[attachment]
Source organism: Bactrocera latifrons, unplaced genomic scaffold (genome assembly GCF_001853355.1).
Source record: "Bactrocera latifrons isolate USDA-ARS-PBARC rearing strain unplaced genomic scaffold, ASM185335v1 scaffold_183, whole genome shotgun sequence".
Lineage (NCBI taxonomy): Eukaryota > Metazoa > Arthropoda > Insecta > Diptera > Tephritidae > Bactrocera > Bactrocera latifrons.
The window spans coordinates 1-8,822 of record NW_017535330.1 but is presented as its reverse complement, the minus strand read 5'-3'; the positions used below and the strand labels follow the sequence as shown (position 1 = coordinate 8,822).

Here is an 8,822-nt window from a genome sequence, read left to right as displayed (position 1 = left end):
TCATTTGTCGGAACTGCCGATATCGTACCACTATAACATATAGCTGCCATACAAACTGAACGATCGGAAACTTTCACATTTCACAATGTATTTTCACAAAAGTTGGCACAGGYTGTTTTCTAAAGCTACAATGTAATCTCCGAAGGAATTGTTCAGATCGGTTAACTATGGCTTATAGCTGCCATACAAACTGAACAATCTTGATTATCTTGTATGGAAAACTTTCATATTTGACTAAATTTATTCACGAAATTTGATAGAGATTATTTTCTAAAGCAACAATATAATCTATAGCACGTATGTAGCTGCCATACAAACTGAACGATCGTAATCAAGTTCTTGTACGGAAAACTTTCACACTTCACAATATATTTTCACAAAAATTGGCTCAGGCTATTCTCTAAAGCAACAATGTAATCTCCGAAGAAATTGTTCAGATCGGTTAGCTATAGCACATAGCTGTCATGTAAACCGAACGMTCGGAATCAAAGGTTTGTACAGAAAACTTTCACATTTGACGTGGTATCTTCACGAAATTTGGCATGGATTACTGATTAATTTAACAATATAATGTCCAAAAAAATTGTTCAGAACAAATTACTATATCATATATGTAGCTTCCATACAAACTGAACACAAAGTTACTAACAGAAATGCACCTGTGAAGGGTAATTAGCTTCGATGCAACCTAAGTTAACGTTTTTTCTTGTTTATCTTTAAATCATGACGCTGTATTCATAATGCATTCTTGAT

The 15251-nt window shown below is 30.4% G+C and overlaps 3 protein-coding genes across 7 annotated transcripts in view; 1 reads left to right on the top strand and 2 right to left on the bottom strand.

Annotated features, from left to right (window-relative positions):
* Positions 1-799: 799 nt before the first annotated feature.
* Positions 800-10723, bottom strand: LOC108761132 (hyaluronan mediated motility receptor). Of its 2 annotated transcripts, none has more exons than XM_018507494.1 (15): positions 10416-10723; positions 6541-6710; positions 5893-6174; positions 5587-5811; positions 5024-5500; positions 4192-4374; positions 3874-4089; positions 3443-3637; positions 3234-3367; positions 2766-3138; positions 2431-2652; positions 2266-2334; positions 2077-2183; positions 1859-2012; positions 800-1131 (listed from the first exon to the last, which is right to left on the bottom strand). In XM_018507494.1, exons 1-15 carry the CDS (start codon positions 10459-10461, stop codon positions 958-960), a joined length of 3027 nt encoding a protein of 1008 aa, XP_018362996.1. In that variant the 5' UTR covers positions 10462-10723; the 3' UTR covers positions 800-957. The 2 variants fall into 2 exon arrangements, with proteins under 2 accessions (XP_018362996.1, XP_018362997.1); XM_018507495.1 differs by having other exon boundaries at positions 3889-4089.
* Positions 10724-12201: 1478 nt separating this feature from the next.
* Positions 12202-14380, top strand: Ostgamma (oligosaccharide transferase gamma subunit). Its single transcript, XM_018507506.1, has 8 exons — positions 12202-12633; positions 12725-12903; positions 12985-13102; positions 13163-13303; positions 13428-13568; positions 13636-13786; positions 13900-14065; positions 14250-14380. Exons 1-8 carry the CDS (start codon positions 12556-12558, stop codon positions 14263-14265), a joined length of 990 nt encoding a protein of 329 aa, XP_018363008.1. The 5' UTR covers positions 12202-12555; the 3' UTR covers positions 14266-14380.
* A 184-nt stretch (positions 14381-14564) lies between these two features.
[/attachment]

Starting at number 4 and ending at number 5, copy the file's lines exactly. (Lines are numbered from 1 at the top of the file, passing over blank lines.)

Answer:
The window spans coordinates 1-8,822 of record NW_017535330.1 but is presented as its reverse complement, the minus strand read 5'-3'; the positions used below and the strand labels follow the sequence as shown (position 1 = coordinate 8,822).

Here is an 8,822-nt window from a genome sequence, read left to right as displayed (position 1 = left end):